The fourth episode was less easy to finish, and No Name got particularly pissed at the troll fight (even though I’d warned him about it), but there was still enough good to persist. Episodes five and six were good enough. Episode seven was the high point of the show, and the point at which I thought “I’m glad we didn’t drop this.” Episode eight was less good. Nine and Ten were enough to restore my faith that the series could honestly end well. Eleven was lame, and twelve was complete and utter shit, leaving such a bad taste in both of our mouths that we were upset for some time afterwards. The first thing I said when the show was over was “well, that sucked.”
I’m breaking it down on this level for a reason. My disdain for this series is not a simple animal. I don’t always write posts about anime that I don’t like, and especially not serious ones, but the way in which I dislike Katanagatari is, I feel, important to my identity as a fan, especially because it’s so closely related to the stories I care about most (being based on the works of one of my favorite authors, NISIOISIN.)
My family doesn’t celebrate Christmas. We did growing up, but none of us are Christians, so it didn’t make sense to keep it up once the kids were grown. Instead, we celebrated Festivus in 2008, The Feast of Winter’s Veil in 2009, and this year I invented my own winter holiday called Agarwood Day (details in future). Each time, I’ve made up a series of themed activities to participate in, and we have a lot of fun.
It’s common practice for an anime to feature a male lead whom the audience can easily relate to, and therefor usually holds to society’s moral compass. It’s also common practice for that male lead to have one or more female love interests, and not uncommon for one of those love interests to follow a conflicting moral compass. This creates a “Defrosting the Ice Queen” situation, wherein the lead tries to bring his love interest over to what he views as ‘the side of righteousness.’
Being as I’m at ends with society’s moral compass and have a deep hatred for self-righteous people, I’m always wary of this trope. However, surprisingly, I often find it to be justified. For example, take Revy, the Ice Queen from Black Lagoon. The male lead, Rock, tries to change Revy and create some sort of moral base within her, but he does so because her attitude and actions are self-destructive. He gradually admits that while he doesn’t approve of her criminal way of life, he understands it, and he makes it clear that he wants Revy to change for her own sake, so that she can find happiness instead of wasting her life.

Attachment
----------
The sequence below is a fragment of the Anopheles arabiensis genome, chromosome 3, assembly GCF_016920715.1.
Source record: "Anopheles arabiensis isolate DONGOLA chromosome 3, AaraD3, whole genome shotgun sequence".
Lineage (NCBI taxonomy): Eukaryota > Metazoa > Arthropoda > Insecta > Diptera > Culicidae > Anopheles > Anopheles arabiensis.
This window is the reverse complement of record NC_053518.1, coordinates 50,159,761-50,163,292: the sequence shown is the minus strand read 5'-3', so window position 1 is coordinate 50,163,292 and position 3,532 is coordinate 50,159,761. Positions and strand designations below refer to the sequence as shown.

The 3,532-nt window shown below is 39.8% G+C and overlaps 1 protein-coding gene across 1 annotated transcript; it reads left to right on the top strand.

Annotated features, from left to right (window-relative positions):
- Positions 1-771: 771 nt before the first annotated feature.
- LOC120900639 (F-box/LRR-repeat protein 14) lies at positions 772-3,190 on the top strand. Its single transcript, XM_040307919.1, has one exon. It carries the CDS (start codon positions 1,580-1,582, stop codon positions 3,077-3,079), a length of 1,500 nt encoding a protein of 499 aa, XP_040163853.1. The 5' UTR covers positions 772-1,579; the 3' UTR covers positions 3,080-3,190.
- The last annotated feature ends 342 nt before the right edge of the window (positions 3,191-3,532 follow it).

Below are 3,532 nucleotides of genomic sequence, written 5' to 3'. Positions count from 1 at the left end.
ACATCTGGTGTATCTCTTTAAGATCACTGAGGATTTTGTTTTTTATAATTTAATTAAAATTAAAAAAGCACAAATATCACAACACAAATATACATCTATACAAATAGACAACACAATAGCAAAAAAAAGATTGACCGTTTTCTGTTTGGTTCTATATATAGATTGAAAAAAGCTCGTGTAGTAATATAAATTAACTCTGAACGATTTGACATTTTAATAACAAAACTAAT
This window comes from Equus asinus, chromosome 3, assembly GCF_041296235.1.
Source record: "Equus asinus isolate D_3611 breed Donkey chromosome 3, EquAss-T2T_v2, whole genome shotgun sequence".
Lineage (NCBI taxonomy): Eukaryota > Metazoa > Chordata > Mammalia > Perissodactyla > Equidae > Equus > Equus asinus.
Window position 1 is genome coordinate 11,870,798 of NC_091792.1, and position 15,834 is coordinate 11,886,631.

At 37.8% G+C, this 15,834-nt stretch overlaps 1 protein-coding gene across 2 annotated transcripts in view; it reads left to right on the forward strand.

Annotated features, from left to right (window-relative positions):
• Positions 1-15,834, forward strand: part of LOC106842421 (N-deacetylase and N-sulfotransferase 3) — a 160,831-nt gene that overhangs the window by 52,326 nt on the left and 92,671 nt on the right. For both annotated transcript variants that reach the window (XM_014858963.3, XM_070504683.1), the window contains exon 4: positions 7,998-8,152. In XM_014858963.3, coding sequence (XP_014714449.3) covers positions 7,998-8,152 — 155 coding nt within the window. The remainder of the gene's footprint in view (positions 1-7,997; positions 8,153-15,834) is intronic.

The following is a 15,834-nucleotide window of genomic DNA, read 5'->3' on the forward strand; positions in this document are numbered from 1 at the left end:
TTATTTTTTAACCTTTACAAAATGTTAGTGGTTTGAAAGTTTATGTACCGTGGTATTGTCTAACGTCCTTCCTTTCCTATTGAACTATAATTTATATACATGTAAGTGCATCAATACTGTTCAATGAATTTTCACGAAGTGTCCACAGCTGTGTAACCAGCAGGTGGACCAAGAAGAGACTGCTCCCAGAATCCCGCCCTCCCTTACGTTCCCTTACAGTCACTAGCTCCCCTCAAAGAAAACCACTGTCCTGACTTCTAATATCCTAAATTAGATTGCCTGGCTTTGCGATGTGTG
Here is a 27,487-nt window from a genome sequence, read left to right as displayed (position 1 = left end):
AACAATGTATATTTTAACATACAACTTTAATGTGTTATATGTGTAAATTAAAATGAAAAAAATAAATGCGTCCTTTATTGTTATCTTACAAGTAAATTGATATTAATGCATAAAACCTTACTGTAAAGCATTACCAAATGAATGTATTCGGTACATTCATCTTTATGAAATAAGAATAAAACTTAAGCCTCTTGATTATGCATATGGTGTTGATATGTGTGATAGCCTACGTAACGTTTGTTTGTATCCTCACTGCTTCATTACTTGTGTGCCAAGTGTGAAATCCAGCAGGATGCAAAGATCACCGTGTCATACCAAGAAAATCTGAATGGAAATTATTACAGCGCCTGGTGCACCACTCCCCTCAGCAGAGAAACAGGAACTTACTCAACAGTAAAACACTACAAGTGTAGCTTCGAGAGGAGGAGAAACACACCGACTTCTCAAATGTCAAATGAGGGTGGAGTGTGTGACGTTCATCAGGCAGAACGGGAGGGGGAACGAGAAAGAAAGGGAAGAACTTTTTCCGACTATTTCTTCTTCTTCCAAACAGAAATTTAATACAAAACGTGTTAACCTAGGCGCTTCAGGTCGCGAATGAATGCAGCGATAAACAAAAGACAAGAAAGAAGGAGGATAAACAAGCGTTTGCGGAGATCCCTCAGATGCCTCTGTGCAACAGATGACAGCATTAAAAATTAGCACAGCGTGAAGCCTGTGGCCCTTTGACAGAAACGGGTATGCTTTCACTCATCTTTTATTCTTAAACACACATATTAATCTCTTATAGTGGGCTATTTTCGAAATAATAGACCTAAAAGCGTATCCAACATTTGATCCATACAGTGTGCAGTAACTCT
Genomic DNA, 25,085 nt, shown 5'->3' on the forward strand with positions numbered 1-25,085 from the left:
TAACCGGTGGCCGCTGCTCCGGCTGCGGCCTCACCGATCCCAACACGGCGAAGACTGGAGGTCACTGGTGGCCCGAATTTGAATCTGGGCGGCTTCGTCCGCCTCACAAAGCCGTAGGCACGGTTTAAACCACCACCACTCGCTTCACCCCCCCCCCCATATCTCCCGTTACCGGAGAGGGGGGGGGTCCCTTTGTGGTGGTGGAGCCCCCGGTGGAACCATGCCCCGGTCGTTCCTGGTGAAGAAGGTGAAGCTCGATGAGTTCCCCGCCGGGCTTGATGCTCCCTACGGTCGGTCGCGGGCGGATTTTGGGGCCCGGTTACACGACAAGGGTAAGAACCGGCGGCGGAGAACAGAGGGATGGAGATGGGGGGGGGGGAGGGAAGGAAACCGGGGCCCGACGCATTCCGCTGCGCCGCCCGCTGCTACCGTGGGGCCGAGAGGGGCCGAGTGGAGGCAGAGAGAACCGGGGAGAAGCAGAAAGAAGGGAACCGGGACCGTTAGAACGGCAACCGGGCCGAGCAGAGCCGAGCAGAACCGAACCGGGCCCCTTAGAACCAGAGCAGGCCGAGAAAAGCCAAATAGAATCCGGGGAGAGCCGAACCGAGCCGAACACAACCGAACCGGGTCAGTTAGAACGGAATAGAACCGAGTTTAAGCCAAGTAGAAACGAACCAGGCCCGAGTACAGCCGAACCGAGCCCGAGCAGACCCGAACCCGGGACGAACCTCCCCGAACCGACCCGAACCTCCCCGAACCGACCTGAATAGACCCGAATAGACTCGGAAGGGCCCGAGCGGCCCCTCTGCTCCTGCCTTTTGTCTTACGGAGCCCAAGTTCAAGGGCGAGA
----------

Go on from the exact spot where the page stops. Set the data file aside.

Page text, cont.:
“Complex rating systems just kill me. Maybe someday such a system can explain to me how much I love fucking Macross 7.”
– ghostlightning, in reply to this post
Shakugan no Shana sucks and I hate it — So why the fuck did I just move the episodes back to my computer? Why did I burn them to a fucking DVD in the first place? Why, after three years of hating the show, do I now feel the drive to watch it again? Sadly, I think the answer is love.
I’m falling behind on Finish or Fail posts. I still have to do them for Index, Utawarerumono, and Mononoke (spoiler: all finished) but I felt like writing about Ghost in the Shell: Stand Alone Complex real quick.
I will say upfront that I did not finish SAC season 1. After 8 episodes, I gave up and decided I would just watch the Laughing Man compilation OVA before moving on to season 2. I would have probably finished the season if I didn’t realize there was a compilation movie, so it’s not like I ragequitted the show. I just figured it would be easier to get through it in a more compact version. On to the rant…
I really like these multi-studio vignette productions. They always bring out some of the coolest anime studios to do some excellent short films with some of the highest budgets they will likely ever wield. As much as I liked The Animatrix and Batman Gotham Knight, Halo Legends really blows them both away. Explaining any clip too long would just be redundant, since you can watch them yourself, but here’s a once-over.